First Nations in northern Ontario say new Robinson-Huron Treaty annuity payment long overdue


First Nations leaders in northern Ontario are calling on the Ford government to come to the table and settle a long-standing treaty annuities dispute.

The annual payment has been stuck at $4 per person since 1875.

In a decision released last week, an Ontario appeal court ruled both the federal and provincial governments should come to the table to negotiate.

Court documents say the Trudeau government is willing to do so but Ford’s Conservatives are not ruling out further litigation.

“We know it is the time now for the Government of Ontario to embrace the reality, to embrace the facts, to embrace the history and also embrace the rule of law,” Robinson-Huron Treaty representative Duke Peltier said in a Sudbury news conference Tuesday morning.

Northern leaders have been haggling with governments for an annuity increase in court for close to two decades.

They say if the Ontario government is genuine about reconciliation, it will settle the matter out of court.

“The majority of these judges strongly urge the parties to negotiate a modern agreement for the implementation of the treaty,” Batchewana First Nation Chief Dean Sayers said at the same news conference. “Finding that is more likely to produce a strong, renewed treaty relationship and stating that reconciliation will not be achieved in the courtroom.”


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The Robinson-Huron Treaty was signed in 1850 by Anishinaabe bands and the Crown.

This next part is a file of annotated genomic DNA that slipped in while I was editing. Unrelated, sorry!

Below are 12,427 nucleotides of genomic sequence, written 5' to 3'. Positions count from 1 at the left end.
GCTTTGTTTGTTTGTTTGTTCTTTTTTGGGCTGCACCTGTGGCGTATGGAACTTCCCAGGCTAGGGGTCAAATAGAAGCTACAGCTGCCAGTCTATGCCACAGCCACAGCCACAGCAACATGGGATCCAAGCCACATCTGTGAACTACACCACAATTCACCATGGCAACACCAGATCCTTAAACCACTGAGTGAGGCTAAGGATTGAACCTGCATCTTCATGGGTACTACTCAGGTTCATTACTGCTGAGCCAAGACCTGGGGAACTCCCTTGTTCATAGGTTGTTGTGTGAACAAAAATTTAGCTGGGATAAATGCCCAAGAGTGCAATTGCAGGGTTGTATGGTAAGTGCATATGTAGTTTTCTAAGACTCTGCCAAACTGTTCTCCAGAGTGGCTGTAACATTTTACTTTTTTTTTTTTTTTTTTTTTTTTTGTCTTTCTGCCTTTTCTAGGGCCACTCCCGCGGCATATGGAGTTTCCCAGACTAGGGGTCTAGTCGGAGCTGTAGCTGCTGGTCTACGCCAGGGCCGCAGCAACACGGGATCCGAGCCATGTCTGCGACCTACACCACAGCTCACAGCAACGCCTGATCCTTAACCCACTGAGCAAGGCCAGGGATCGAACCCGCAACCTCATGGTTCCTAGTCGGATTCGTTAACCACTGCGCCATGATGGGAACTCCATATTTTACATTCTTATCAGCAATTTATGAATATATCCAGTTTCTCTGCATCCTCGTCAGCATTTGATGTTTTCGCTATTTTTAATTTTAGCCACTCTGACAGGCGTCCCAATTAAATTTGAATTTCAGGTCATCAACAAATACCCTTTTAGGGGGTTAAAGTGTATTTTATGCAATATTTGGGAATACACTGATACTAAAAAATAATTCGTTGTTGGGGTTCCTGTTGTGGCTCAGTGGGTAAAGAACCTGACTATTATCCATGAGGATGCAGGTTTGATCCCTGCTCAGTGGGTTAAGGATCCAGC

It provides for the surrender of a large portion of what is now northern Ontario.

In return, the treaty requires the Crown to make annual payments, or annuities, to the Anishinaabe peoples.

The treaty states the annuity may increase from time to time.

In an emailed statement, a spokesperson for Ontario Attorney General Doug Downey said, “Ministry counsel are reviewing the decision. Any party wishing to appeal the decision has 60 days from the date of the decision to deliver a notice of application for leave to appeal and all necessary materials to the other parties and to the Supreme Court of Canada.

“As this matter is within an appeal period and remains before the courts, it would be inappropriate to comment further.”

Fraser spent the last 20 years working in both print and radio in Saskatchewan – mostly in the northern part of the province. Before joining APTN’s Ottawa bureau, he was news director for the Missinipi Broadcasting Corporation working out of their Prince Albert office. He holds a bachelor of arts degree in political science from Carleton University and a diploma of journalism from Algonquin College.